Climate change requires deep, structural transformation of every sector

Published: 4/10/2022
Climate change requires deep, structural transformation of every sector

Speech by Deputy Governor Sandra Švaljek at Startup Europe Regatta 2022 on 4 October 2022.

In 2010, I have spent ten days in Japan, participating in Japanese government's programme called Partnership for 21st century. Back then, Japan was engaged in compiling country's long-term strategy of which I have learned quite a lot, visiting several ministries, corporations and research institutes. Like most strategic documents, Japanese strategy identified current strengths and weaknesses, as well as future threats and opportunities. There was a widespread understanding that decline in population size and the ensuing ageing of the population is one of the major threats to country's future growth. However, to my surprise, it was at the same time considered a great opportunity, bringing a potential for the rise in demand for elderly care, robotics, mobile health services, electric appliances and housing adapted to the needs of elderly. It is then that I have discovered a unique but powerful philosophy, according to which the inconvenient circumstances should not be considered as curse, but could be embraced and turned into building blocks of progress.

The world we live in is characterized by many challenges, one of them being climate crisis, which is lately showing in many different forms – heatwaves, floods, droughts, wildfires, hurricanes and unprecedented storms. Human activity and the way we use the natural resources have devastating consequences for the planet. According to the Stockholm resilience centre, four of nine planetary boundaries have been crossed and large, irreversible changes might soon become unavoidable. Accumulation of greenhouse gasses in the atmosphere, causing climate change is one of them.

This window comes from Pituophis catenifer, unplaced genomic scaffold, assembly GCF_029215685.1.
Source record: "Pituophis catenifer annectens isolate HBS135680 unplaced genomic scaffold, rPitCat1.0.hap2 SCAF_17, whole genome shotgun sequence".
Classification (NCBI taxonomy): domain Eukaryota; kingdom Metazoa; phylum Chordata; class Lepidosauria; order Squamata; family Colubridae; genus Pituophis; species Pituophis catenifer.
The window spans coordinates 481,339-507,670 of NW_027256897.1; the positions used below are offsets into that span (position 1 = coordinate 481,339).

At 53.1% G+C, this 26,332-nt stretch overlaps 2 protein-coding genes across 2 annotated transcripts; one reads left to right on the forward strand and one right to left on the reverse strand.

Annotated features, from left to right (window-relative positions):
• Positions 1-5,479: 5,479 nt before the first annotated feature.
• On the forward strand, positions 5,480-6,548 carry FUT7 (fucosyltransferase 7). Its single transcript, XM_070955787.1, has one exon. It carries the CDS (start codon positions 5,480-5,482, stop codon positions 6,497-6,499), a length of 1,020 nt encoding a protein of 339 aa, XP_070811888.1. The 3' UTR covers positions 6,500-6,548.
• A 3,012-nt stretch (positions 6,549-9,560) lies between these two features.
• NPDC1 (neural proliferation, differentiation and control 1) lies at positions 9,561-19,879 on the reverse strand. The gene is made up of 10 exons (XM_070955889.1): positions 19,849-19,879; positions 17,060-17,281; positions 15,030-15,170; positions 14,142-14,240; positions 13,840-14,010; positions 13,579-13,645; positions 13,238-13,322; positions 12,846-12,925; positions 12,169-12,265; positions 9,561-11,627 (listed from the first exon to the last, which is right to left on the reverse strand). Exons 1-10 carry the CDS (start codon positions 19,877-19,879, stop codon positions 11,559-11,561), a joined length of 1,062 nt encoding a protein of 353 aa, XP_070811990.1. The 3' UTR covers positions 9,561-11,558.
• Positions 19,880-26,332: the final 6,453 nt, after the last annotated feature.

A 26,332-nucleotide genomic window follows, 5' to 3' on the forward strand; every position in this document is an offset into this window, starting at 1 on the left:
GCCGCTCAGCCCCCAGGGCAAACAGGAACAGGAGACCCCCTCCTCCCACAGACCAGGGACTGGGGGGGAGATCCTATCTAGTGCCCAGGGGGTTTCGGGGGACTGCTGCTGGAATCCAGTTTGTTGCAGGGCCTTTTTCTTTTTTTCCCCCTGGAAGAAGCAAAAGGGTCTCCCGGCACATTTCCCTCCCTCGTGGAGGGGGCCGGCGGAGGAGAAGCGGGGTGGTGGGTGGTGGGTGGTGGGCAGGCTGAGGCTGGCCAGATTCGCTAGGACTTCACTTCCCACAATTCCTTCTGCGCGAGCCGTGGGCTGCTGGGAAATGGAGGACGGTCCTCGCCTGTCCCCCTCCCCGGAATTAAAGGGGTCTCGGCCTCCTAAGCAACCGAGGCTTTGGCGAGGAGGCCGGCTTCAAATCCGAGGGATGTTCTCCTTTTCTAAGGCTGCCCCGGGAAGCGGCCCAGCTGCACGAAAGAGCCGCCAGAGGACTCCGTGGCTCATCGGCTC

Global community is therefore united in a determination to prevent global temperatures to rise more than 1,5 degrees Celsius above the preindustrial levels. Growth of global temperatures by 1,5 degrees is consistent with the level of CO2 in the atmosphere of 2.700 Gt (this is often called carbon budget), and there are already 2.400 Gt of the excess CO2 in the atmosphere. With the current annual emissions, the carbon budget will be reached in only 8 years. In other words, if 2.700 Gt would be one hour, we would have exactly 7 minutes to stop emitting and prevent rise in temperatures by more than 1,5 degrees. This to my opinion is a major wake up call. But (equipped with my Japanese experience), I would as well considered this is as one of the greatest opportunities of all times.